"It doesn't matter who my father was; it matters who I remember he was. " ~Anne Sexton
From years of gentle rolling waves, the waters of Lake Michigan deposited piles of powder-white sun-bleached sand into monolithic climbable dunes. Along with the sound of the water, it's slathered sunbathers, bristly tall beach grass, tangles of driftwood being tossed back and forth and small clams leaving trails of bubbles through the sand as the water retreated from the roll of the latest wave - being so near to one of the Great Lakes was like having an ocean nearby.
As kids at the beach, we would walk its length until we sensed it would be an equally long walk back, and while doing so collected stones and shells that had been transformed by the constant unnoticeable grind of the sand and water. And as the day would dwindle away and as our heads, forearms and shoulders would become pink from a day at the shore, the citrus glow of the sun would move to a place behind the dunes and we would collect our stuff, load up our car, and head home.
The beach around Lake Michigan was nearby and our family would begin our day there with my dad making pancakes in the campgrounds' barbecue pits. In a metal bowl, the eggs, milk and instant batter from a box would be fluffed with a large spoon while the coals of the fire would be nursed to a glowing red-hot perfection. The appearance of his large blackened cast iron pan would mean that in a minute, the butter would be hot enough and we'd hear the much-anticipated sizzle and crackle of almost burned pancakes, which he quickly plated up for the next hungry mouth.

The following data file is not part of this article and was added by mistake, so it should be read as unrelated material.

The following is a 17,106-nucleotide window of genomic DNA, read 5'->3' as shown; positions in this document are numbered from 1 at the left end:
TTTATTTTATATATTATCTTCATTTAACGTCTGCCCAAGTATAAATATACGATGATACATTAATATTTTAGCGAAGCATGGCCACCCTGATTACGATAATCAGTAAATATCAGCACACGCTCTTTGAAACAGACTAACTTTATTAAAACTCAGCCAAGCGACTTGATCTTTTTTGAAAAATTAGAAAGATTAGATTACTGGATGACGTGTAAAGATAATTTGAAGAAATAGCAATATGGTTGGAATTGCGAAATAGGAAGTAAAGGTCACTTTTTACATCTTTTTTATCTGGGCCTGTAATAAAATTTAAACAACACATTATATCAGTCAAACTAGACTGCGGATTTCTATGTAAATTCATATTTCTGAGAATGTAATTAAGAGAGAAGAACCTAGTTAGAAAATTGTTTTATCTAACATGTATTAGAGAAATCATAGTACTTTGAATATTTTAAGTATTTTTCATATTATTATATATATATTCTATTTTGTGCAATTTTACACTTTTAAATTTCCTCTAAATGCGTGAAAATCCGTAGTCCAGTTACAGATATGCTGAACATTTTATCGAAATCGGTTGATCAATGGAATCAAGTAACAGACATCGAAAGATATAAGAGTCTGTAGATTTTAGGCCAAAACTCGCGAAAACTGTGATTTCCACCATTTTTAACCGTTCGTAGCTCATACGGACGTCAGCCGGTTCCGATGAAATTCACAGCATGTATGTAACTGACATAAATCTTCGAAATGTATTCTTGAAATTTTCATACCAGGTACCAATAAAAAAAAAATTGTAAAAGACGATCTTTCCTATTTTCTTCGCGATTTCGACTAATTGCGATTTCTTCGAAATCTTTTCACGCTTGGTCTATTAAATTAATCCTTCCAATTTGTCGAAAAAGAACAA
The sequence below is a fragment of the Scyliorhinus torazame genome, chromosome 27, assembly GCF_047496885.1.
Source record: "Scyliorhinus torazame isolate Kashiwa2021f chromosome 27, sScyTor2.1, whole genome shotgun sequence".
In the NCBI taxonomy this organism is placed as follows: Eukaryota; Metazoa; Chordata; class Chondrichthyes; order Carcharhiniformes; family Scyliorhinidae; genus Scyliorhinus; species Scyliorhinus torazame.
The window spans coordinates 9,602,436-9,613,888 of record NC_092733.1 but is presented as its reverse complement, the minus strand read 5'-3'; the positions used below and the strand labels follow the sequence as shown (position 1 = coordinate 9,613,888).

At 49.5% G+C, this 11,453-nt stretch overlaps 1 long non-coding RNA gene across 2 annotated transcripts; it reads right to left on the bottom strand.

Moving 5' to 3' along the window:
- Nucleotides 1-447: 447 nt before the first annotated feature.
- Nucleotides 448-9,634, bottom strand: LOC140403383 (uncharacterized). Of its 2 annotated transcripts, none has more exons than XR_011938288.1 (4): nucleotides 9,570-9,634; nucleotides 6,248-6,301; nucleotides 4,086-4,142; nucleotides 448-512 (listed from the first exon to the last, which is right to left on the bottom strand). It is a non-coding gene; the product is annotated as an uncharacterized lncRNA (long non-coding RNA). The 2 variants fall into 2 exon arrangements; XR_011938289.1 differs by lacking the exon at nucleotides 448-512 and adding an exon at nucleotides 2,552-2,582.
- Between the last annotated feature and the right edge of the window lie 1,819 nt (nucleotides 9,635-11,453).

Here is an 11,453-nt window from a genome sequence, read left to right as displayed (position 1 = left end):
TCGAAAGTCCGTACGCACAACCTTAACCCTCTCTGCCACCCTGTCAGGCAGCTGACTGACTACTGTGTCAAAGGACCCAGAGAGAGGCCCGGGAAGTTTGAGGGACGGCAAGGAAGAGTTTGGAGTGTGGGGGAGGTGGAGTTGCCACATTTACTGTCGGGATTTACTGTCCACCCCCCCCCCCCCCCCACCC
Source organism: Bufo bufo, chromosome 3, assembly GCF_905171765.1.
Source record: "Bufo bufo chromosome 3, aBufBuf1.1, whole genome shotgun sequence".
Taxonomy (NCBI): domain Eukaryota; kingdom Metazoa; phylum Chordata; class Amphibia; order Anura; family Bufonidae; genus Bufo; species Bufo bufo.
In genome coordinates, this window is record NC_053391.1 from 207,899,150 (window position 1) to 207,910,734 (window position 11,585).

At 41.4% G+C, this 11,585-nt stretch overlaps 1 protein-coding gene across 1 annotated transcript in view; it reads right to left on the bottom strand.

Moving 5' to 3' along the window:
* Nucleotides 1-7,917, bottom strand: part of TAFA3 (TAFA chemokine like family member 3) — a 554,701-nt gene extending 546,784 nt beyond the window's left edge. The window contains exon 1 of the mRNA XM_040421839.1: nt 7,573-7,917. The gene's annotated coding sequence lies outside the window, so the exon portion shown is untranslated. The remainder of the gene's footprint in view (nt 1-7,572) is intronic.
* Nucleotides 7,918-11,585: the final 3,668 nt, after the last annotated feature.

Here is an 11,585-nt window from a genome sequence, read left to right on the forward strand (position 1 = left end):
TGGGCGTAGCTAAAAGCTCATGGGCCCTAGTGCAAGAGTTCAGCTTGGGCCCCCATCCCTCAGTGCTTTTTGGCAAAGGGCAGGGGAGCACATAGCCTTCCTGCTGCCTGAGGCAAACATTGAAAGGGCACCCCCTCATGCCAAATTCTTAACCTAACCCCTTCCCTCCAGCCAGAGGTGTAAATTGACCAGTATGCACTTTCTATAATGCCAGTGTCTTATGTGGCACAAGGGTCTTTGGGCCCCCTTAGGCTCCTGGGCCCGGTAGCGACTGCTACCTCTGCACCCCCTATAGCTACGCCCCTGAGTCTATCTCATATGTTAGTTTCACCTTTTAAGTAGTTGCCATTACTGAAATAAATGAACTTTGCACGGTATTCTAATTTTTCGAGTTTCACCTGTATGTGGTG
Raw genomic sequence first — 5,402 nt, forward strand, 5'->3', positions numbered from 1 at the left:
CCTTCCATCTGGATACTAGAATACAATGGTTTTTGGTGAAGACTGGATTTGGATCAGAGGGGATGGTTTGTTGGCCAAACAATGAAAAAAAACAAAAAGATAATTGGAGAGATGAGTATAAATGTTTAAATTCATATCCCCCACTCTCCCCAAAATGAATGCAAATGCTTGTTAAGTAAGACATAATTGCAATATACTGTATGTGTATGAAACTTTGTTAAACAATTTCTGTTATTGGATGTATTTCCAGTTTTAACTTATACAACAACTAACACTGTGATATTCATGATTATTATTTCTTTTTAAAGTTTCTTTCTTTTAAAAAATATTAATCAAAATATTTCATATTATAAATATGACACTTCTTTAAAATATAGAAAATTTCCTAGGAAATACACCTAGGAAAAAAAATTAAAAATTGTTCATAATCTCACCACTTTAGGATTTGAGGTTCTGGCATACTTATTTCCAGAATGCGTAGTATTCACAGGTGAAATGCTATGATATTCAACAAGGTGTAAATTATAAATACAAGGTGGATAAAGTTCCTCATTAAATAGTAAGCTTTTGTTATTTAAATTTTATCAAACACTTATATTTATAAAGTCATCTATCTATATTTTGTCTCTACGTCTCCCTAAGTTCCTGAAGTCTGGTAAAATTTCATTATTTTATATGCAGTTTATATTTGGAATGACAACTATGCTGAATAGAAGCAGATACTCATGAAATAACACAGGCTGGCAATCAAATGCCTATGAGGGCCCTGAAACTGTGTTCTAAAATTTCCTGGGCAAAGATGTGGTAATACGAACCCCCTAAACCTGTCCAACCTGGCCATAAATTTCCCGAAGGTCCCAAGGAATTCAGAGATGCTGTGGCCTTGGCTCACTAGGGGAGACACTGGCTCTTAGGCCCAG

To some, my dad, Floyd, might have been a dismissible man -- quiet, soft spoken and shy. But to each of his three kids he was the world. Each winter he turned our driveway into an ice-rink, in the spring he'd bring us all fishing, during the school year he quietly sat through our torturous music lessons and every fall he painfully but proudly sat though our concerts. While shuttling us from point to point, he quietly watched, listened and guided. And although he worked the midnight shifts at the steel mill, had only a grade school education, and spoke English as his second language, he did so many wonderful things that I've only come to appreciate as an adult -- including teaching me how to clean that heavy cast iron skillet at the beach.
He taught me to always clean our pancake-pan by first boiling water in it, and then letting it soak for several minutes. He then had me empty its crud-filled contents, wipe it dry with a towel, reheat it and then finally coached me to dab just enough oil to cover all of its surfaces before storing it back in the trunk of our Chevy, ready for the next sunrise breakfast at the beach.
I'm still discovering the gifts my father gave me and try to remember him for the complicated and swell man he was -- thoughtfully doing the best he could while allowing us kids to watch and patiently teaching us the fine art of making lemonade when-and-if you're lucky enough to have the world give you lemons.
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